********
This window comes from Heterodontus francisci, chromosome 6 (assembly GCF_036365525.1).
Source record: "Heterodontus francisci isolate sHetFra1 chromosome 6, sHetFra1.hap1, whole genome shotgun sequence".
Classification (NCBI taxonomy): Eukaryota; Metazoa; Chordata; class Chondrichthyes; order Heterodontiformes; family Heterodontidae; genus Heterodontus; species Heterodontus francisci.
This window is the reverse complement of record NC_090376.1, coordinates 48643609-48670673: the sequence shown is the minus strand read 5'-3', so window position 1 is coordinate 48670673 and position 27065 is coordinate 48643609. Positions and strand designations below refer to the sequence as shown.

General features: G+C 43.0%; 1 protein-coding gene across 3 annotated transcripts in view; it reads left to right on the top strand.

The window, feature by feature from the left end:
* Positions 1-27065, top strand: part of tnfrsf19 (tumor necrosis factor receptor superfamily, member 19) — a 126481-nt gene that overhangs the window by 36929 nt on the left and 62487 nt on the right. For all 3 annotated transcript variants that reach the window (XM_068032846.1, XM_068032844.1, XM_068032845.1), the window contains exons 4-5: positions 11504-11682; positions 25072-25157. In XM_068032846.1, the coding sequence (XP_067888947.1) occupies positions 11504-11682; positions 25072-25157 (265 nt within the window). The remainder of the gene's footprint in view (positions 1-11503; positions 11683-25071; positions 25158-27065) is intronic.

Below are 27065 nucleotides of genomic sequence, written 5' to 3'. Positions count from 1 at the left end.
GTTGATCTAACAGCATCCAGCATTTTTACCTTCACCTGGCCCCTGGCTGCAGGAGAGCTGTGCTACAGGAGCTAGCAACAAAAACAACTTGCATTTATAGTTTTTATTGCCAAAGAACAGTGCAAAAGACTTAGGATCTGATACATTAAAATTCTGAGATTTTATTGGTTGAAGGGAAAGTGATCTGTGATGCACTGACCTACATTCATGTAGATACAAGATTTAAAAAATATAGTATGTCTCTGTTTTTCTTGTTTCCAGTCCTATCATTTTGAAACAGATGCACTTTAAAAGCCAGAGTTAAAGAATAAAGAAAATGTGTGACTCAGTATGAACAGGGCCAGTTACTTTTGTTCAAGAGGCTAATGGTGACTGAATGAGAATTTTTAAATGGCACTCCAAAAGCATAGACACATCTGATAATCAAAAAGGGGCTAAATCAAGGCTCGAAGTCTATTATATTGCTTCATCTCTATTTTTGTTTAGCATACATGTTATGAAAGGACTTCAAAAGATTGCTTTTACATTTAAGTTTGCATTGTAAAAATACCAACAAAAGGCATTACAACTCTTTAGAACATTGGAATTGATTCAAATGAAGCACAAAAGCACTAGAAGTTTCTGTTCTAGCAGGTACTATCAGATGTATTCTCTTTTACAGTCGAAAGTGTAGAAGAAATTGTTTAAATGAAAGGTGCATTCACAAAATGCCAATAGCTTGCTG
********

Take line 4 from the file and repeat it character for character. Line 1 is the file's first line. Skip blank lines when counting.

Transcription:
This window is the reverse complement of record NC_090376.1, coordinates 48643609-48670673: the sequence shown is the minus strand read 5'-3', so window position 1 is coordinate 48670673 and position 27065 is coordinate 48643609. Positions and strand designations below refer to the sequence as shown.